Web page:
Located in the heart of Appalachia with nearly 3 million square feet of vertical growing space (roughly twice the size of Amazon's largest facility, said founder and CEO of AppHarvest Jonathan Webb), AppHarvest has mega-scale ambitions to make hydroponic, vertically-grown produce the norm in agriculture.
"Our thesis is that most all fruit and vegetable production at scale, globally is going to be grown in a controlled environment," Webb said during a virtual press conference announcing its first completed harvest of beefsteak tomatoes.
According to Webb, the environmental burden of conventional agriculture is far from sustainable (AppHarvest estimates that in 50 to 60 years soil will be depleted of its essential nutrients to grow quality produce), and sooner or later the industry will reach a tipping point.
"We plan on, when all is said is done, growing just about all fruit and vegetables in a controlled environment – that’s where big agriculture as a whole is going," he said.
AppHarvest’s high-tech indoor farms are designed to use 90% less water (100% rainwater) with yields that are up to 30 times higher compared to traditional open-field agriculture on the same amount of land. Once fully ramped up, AppHarvest’s Morehead facility alone is expected to produce about 45 million pounds of tomatoes annually -- and harvested daily -- from about 720,000 tomato plants, a mix of Beefsteak and “Tomatoes on the Vine.”
AppHarvest has two more facilities under construction—a similar 60-plus acre facility outside Richmond, Kentucky, and a 15-acre facility to grow leafy greens in Berea, Kentucky. AppHarvest also is planning for more facilities across Kentucky and Central Appalachia, with the goal of 12 total farms by the end of 2025.
'We're ready to be a public company'
There are plenty of other companies in the hydroponic, vertical agriculture space that have attracted an significant amount of investment in recent years and are scaling their growing and production facilities accordingly, acknowledged Webb.
However, AppHarvest's plans to become a publicly-traded company through a merger with Novus Capital later this year will provide the firm with the scale and platform it needs to make an even greater impact in redirecting the future of modern agriculture.
"The concept of going public allows our consumer to have full visibility," said Webb. "We think that it’s incredibly important that if we’re going to move agriculture forward and food forward we need to be fully transparent with the consumer and there’s no better way to force transparency than with the public process."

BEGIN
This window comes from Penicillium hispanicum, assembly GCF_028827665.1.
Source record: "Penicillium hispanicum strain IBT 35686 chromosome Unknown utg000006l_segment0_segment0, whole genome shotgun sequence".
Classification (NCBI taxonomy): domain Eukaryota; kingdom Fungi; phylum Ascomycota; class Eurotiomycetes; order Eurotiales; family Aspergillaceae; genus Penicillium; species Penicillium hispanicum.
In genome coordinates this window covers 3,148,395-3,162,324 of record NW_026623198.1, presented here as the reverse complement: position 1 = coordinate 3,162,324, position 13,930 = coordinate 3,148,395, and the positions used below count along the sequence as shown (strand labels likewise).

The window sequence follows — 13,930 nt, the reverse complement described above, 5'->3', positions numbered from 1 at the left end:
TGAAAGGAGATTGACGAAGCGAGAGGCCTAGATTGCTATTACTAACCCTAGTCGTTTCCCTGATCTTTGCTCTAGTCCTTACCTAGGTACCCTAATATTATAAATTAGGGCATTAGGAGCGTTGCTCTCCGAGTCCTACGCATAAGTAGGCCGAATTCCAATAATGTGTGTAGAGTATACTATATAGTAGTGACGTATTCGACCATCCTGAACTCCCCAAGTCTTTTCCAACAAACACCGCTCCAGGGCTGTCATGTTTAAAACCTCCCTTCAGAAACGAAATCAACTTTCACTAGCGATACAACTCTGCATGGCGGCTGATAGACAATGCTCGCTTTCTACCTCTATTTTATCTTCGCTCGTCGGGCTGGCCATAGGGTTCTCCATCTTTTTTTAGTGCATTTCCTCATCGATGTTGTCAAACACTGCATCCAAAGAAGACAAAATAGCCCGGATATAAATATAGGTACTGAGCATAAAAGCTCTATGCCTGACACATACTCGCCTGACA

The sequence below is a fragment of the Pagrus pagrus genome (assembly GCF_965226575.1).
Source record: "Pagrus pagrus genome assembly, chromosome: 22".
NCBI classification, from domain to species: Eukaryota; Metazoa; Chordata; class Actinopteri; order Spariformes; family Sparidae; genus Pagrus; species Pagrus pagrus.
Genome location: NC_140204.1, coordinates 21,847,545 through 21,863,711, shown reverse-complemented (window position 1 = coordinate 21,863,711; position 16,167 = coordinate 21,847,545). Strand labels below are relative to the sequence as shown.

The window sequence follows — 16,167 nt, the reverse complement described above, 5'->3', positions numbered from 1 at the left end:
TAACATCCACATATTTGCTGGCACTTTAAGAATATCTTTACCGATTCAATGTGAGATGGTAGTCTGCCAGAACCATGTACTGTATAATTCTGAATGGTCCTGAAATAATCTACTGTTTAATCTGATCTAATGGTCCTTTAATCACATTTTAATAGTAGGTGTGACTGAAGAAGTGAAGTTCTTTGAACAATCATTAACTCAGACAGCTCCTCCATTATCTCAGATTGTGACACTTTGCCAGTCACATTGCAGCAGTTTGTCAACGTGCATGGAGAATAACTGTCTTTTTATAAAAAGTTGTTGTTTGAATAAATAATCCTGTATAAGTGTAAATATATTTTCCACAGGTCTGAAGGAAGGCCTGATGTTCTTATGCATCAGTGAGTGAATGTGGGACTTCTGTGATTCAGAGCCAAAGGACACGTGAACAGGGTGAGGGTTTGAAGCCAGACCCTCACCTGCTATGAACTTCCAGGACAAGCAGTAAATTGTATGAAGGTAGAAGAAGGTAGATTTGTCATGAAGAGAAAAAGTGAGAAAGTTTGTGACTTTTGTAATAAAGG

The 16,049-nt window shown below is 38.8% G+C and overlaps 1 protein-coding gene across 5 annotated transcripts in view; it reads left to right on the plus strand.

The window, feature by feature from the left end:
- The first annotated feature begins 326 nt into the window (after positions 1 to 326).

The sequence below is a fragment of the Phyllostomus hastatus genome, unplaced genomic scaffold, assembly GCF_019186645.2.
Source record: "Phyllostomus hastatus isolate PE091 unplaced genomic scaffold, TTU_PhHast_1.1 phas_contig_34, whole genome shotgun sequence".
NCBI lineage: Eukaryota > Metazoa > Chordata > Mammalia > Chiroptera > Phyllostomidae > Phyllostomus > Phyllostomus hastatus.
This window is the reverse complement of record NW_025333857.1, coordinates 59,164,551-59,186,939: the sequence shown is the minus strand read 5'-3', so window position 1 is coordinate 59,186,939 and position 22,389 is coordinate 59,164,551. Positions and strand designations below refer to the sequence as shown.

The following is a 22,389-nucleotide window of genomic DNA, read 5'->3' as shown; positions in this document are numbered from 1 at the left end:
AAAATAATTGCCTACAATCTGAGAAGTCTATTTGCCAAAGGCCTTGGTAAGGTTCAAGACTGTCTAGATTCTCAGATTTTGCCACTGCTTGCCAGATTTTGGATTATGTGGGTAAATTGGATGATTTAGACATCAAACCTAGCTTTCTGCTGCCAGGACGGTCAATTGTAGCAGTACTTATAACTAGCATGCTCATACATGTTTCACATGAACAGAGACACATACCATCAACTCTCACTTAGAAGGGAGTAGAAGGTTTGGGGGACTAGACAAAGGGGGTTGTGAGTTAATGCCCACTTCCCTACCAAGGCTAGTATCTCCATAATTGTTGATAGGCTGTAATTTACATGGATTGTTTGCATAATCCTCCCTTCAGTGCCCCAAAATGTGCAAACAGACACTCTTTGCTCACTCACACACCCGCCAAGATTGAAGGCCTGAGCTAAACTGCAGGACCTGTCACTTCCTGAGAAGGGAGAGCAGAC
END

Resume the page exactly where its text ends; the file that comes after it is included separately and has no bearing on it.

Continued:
To help navigate the waters of becoming a publicly-traded company, AppHarvest has tapped David Lee, Impossible Foods CFO, as president (last year, Lee joined AppHarvest's board along with Martha Stewart).
"There was a perfect fit in the ability to educate long-term, sophisticated investors on how capitalism could be used for good and how a company could become financially self reliant and provide a great return to investors," said Lee.
"In the opportunity to be listed publicly we’ll have 10x more capital and we have the ability to attract the very best of those public investors.
"We are ready to be a public company," said Lee. "Part of what I want to help the team with is to execute well with the rigor of being public. I think this is the future for smart, savvy investors."
National brand ambitions
With national distribution underway, AppHarvest has ambitions to become a nationally-recognized produce brand -- something few produce companies besides traditional field-grown brands which command significantly more market share have been able to achieve.
"Let’s talk about brands and let’s be honest. Brands are built on trust," said Lee. "The opportunity we have is to build a better food and ag company that not just has better product but treats employees better and is just better fundamentally."
Its business model provides full healthcare coverage (including paying full healthcare premiums) for employees, added Webb.
"Every single person helping to put food on our table should have a living wage and full healthcare. We’ve been very fortunate that our board and investors have allowed us to create this model that frankly compress our margins just a little but still make the investor a good return. To us, it’s an investment in our workforce long term," said Webb.
At retail, Webb told consumers to look for the 'green hills' AppHarvest logo. "We hope those hills are like every other logo you look for as a consumer," he said.
Food and cooking icon, Martha Stewart, who joined the AppHarvest board in August 2020, said that part of creating a great brand that consumers reach for and recognize will also require an extension into prepared foods.
"I hope that enough product is grown that we can turn some of it into other foods. For example, a really good tomato sauce with these tomatoes – and soups also. We need to be making our prepared foods with this kind of produce as well," said Stewart who has started to put together her own set of recipes using AppaHarvest tomatoes such as
"The customer really does desire healthy, organically-grown, sustainably-grown foodstuffs. I see that and hear it every single day from all of our readers and our viewers."